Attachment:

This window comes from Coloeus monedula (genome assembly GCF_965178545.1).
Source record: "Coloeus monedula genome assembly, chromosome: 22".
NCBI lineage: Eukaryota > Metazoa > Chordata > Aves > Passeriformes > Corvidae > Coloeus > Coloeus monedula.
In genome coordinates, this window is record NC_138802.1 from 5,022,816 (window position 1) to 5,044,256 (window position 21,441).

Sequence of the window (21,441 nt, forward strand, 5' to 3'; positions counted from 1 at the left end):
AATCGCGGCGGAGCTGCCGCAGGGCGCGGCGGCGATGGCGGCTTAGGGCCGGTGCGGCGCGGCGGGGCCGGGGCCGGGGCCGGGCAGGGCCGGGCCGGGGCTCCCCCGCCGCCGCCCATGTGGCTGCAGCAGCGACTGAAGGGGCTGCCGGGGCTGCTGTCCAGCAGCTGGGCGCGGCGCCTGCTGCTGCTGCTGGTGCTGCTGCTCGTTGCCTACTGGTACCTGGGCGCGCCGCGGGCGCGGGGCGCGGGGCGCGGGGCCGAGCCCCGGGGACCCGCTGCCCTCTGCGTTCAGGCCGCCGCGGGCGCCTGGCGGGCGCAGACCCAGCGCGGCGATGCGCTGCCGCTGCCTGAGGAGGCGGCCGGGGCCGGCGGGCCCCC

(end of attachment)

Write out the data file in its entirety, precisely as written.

This window comes from Coloeus monedula (genome assembly GCF_965178545.1).
Source record: "Coloeus monedula genome assembly, chromosome: 22".
NCBI lineage: Eukaryota > Metazoa > Chordata > Aves > Passeriformes > Corvidae > Coloeus > Coloeus monedula.
In genome coordinates, this window is record NC_138802.1 from 5,022,816 (window position 1) to 5,044,256 (window position 21,441).

Sequence of the window (21,441 nt, forward strand, 5' to 3'; positions counted from 1 at the left end):
AATCGCGGCGGAGCTGCCGCAGGGCGCGGCGGCGATGGCGGCTTAGGGCCGGTGCGGCGCGGCGGGGCCGGGGCCGGGGCCGGGCAGGGCCGGGCCGGGGCTCCCCCGCCGCCGCCCATGTGGCTGCAGCAGCGACTGAAGGGGCTGCCGGGGCTGCTGTCCAGCAGCTGGGCGCGGCGCCTGCTGCTGCTGCTGGTGCTGCTGCTCGTTGCCTACTGGTACCTGGGCGCGCCGCGGGCGCGGGGCGCGGGGCGCGGGGCCGAGCCCCGGGGACCCGCTGCCCTCTGCGTTCAGGCCGCCGCGGGCGCCTGGCGGGCGCAGACCCAGCGCGGCGATGCGCTGCCGCTGCCTGAGGAGGCGGCCGGGGCCGGCGGGCCCCC